'Sustainability literacy' may undermine our tradition of critical inquiry, argues Jim Butcher. Moves are afoot to ensure that all graduates are "sustainability- literate". But what does this mean? Forum for the Future, which has pioneered the agenda, suggests that a sustainability-literate person is someone who understands the need for sustainable development, has the abilities to act in favour of it and can recognise others' decisions and actions that favour it.
Universities' role is held to be to bring about a change in their students' values and behaviour. Elsewhere, advocates of sustainability literacy seek to "change value bases", encourage "pro-sustainability behavioural change" and "empower students to live and work sustainably".
Sustainability literacy is a moral and behavioural agenda rather than an educational one. This is confirmed by the learning outcomes associated with it: increased caring about the future of society and intergenerational equality; empowerment of students and a heightened belief that they can make a difference; and increased personal willingness to participate in solving societal and environmental problems.
From the above it would be hard to discern what, if anything, is to be taught. But looking beyond the calls for a nicer world, it is clear that sustainability literacy involves universities acting as social engineers to promote green thinking: pro-localism, anti-consumerism, anti- genetically modified food and critical of globalisation. This is unsurprising, given that key developers of sustainability literacy include environmentalist organisations such as Schumacher College, a centre for ecological studies in Devon.
Alongside the moralising about behaviour, sustainability literacy carries with it a demand for a new pedagogy. For many of those promoting the agenda, a narrow focus on a discipline cannot do justice to the breadth of the environmental crisis we face.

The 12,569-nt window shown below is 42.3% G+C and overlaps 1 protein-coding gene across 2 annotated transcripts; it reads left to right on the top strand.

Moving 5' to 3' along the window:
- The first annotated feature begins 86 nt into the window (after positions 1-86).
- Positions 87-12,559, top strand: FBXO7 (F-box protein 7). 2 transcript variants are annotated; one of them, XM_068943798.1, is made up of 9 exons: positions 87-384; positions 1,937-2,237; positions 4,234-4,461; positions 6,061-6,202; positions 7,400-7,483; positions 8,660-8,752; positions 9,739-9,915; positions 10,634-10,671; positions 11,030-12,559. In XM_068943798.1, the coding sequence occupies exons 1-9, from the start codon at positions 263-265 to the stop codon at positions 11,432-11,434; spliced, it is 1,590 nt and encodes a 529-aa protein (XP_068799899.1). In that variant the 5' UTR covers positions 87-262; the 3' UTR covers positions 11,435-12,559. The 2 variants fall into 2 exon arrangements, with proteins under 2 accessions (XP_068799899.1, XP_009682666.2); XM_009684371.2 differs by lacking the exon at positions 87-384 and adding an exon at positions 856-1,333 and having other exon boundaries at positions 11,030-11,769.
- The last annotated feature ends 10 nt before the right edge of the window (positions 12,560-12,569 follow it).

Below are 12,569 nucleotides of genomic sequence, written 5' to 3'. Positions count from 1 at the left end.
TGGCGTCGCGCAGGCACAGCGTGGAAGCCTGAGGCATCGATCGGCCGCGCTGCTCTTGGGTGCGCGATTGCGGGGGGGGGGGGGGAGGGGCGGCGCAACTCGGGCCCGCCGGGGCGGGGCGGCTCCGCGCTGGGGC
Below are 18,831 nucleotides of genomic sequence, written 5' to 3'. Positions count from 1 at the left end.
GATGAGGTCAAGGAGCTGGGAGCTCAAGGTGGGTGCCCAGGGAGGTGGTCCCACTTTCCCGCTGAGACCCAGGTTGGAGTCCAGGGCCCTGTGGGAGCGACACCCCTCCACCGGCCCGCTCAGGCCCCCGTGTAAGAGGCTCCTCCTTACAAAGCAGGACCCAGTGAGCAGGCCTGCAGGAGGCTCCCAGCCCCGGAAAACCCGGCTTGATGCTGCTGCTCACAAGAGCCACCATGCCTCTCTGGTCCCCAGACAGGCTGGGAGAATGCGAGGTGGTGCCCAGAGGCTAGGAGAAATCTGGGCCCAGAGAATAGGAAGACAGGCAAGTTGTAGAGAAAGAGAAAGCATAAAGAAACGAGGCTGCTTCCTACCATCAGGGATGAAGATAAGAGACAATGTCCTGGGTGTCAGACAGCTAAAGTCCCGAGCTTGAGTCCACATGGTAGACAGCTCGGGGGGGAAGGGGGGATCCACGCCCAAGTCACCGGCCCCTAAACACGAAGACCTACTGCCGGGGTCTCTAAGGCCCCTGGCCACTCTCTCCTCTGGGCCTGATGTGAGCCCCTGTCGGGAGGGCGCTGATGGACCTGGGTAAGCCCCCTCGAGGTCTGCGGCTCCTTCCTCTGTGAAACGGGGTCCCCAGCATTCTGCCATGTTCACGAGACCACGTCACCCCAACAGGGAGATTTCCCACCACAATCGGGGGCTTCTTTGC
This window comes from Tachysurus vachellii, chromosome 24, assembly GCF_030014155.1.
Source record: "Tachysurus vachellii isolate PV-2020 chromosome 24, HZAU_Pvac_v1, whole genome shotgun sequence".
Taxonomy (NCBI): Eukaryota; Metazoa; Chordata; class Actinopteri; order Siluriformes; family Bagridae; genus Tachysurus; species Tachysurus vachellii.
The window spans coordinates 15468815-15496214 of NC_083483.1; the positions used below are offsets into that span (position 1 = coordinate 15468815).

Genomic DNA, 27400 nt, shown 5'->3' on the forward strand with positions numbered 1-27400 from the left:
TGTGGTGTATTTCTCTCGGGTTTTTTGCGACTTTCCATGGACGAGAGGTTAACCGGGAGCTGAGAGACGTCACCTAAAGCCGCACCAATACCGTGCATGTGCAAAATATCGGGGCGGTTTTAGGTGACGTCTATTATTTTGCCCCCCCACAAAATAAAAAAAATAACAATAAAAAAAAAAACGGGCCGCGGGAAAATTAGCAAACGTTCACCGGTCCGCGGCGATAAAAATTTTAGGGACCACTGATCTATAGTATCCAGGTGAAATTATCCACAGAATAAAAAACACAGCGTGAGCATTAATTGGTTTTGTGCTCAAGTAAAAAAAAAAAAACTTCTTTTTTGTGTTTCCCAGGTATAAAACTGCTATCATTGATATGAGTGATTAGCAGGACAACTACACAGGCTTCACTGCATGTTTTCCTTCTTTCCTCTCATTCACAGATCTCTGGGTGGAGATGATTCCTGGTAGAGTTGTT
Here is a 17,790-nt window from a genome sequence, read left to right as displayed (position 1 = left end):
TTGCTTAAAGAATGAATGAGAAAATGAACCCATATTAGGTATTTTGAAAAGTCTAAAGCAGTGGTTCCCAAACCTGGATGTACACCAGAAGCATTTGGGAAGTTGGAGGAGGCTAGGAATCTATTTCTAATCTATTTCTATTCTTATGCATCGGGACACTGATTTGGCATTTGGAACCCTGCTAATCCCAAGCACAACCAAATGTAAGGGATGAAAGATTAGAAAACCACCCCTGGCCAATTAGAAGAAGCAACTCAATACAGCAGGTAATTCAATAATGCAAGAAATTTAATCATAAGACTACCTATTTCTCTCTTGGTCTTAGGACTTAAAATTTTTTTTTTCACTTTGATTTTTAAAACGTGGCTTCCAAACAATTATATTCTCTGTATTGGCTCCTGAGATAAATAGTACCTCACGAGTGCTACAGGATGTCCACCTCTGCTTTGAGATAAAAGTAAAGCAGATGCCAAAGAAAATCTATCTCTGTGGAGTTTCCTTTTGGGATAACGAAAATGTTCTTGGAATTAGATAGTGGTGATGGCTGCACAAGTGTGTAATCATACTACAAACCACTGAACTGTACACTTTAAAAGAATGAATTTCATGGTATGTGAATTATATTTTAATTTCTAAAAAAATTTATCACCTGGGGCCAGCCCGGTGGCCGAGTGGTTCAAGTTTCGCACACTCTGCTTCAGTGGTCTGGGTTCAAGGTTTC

Yet it is disingenuous to claim that the university curriculum has neglected sustainable development, environmental crises and associated issues. Well before sustainable development became mainstream in the early 1990s, economics, sociology, geography, business studies and many other subjects and disciplines had introduced theories related to the sustainability agenda. The triple bottom line of economy, environment and culture is in evidence across the board in the modern university.
Advocates argue that all subjects, from economics to classics, should embed sustainability literacy in their curricula. But why not simply educate rather than advocate? The promotion of sustainability as the holy grail is likely to lead to differences of opinion, from well-founded to naive, not being raised in the first place. The drive for sustainability literacy may reduce the scope for challenging majority opinions associated with sustainability by giving them the status of the sector's official line.
Ideas, agendas and moral imperatives should stand or fall through open- ended, rigorous inquiry. Universities should remain institutions where people can argue the toss over the relative merits of GM food, globalisation and global warming without any shade of opinion requiring the official backing of the institution or self-appointed guardians of the curriculum.
Yet it is clear that for those driving the process sustainability literacy is about universities taking a clear position on the political issue of development and the environment. Once that is enshrined in a university's public pronouncements or private articles, then the institution has diminished its commitment to academic inquiry. That bodes ill for those who take the environmental crisis to be imminent, or those who believe the planet is robust; the majority who accept that global warming is a product of human industry, or those who doubt it.
Sustainability literacy also poses a threat to academic freedom. One university's deliberations include reference to "carrots and sticks" to get naysayers into line. With regard to rural development in the developing world, a subject I have published on, I often find myself in the camp of the naysayers. What passes for sustainable development here often consists of very little in the way of development at all. Perhaps I should attend a workshop to "self-review" my "core standards" (such a process has been openly argued for in one university's documentation on developing sustainability literacy).
Even if a position is the received wisdom for 99 per cent of academics, there are strong reasons to object to universities taking a moral stance on the views and behaviour that lecturers and graduates should adopt. Universities should teach. They will reflect the prevailing body of knowledge, and they should aim to encourage students to question orthodoxies. They should trust students to act and live as they choose, based upon what they have gleaned of the world through their studies and beyond.
Jim Butcher is a senior lecturer in the faculty of business and science at Canterbury Christ Church University, Kent. He is the author of Ecotourism, NGOs and Development: A Critical Analysis , Routledge, £75.